McCain at the Iowa state fair earlier this month.
DES MOINES, Iowa (CNN) - Some might say that when it comes to presidential politics and making firsthand decisions, Iowa State Fair-goers are spoiled rotten.
"I think it's a good deal," said Craig Swalwell, resting in the shade on the final night of the fair.
On the other hand, some would beg to differ.
"I think they ought to stay away," said Joel Morenz standing in the back at the "American Idols Live" concert on the grounds that same night.
Over the course of a 10 day period, Iowans had the chance to shake hands and personally ask questions of every major candidate - Democrat and Republican - all while enjoying a deep fried Twinkie on a stick inside the grounds of the fair. This, on top of the already abundant television ads and campaign stops across the state. And don't forget– we've still got four months before the caucuses and more than a year until the general election.
So who's enjoying the attention, and who's just plain sick and tired?
"It's kind of fun meeting them on the streets," said Felix Onoura of Lacona, Iowa. "That's a good chance for you to actually meet them one on one. When they become president you can't become close to them anymore.
"I met Ron Paul I think, or something like that, on the first day," Onoura continued. "I asked him what he was going to do for the country, and he said he was going to bring the troops home."
"People get to personally meet them," said Swalwell. "You know you don't get to do that everyday.
"We're all in search of a good candidate," he continued.
Ellen Wonderlin of Des Moines said, "Anytime you mix them in with any group of people it's a good thing, and there's a good mix of people here."
And we're not talking about some small group of people either. On any given day at the fair, there are between 75,000 and 100,000 people. No wonder the candidates stop by and eat pork chops on a stick.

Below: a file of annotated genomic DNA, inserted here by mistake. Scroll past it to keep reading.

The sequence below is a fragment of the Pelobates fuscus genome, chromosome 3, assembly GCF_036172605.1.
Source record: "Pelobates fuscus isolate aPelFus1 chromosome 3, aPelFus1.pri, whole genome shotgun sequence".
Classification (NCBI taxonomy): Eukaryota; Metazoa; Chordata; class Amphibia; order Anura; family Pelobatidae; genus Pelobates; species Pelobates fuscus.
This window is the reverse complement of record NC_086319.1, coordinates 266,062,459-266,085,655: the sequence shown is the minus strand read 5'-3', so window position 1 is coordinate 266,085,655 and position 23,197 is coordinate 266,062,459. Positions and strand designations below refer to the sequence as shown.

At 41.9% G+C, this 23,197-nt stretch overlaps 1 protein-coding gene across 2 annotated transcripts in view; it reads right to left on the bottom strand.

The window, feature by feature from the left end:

"Iowans at the state fair certainly know that candidates show up there not because they love corndogs or funnel cakes, but because they're politicking," said Dennis Goldford, a professor of politics at Drake University in Des Moines. "What candidates are doing in that context really is attempting to show Iowans that they understand the concerns of Iowans."
But it seems that message isn't getting through to everyone.
Josh Beal of Bondurant, Iowa, said he's glad they visit Iowa frequently, but doesn't think much of them trying to be "Iowans for a day" at the fair.
"Eating corn dogs? Big whoop. I do that every year," he said.
Carol Tinlin of Des Moines feels the same.
"If you're down south you don't start speaking a Southern language," she said. "They've tried to become the people that they're talking to just to gain their votes.
"I didn't pay any attention to them," she continued. "I didn't care. It was hot, and I just wanted to come and see what we wanted to see."
And presidential candidates were not on that list.
"I do appreciate them coming," she said. "It's just not for me.I pay more attention to the news on TV. I think that's easier than in a big crowd to see the candidates."
Morenz said if he'd have walked past one of them speaking at the fair, he would have kept moving. "I don't believe a word they say," he said. "They're trying to impress me. I look at what they voted on."
But no matter how these people feel about the candidates, their love for the tradition that is the Iowa State Fair will never fade.
"This is like the best time of the year to be an Iowan," said Beal. "Everything's here."
He added, "A pork chop, a rack of lamb, a wool sweater. It's everything that's great about being an Iowan... Whether you like it or not, it's all here in one spot."
Ain't that the truth.
– CNN Iowa Producer Chris Welch
Well, I hope the republicians are taken accounts of their senators. I just wish people like him should not have be given the opportunity to serve in public office.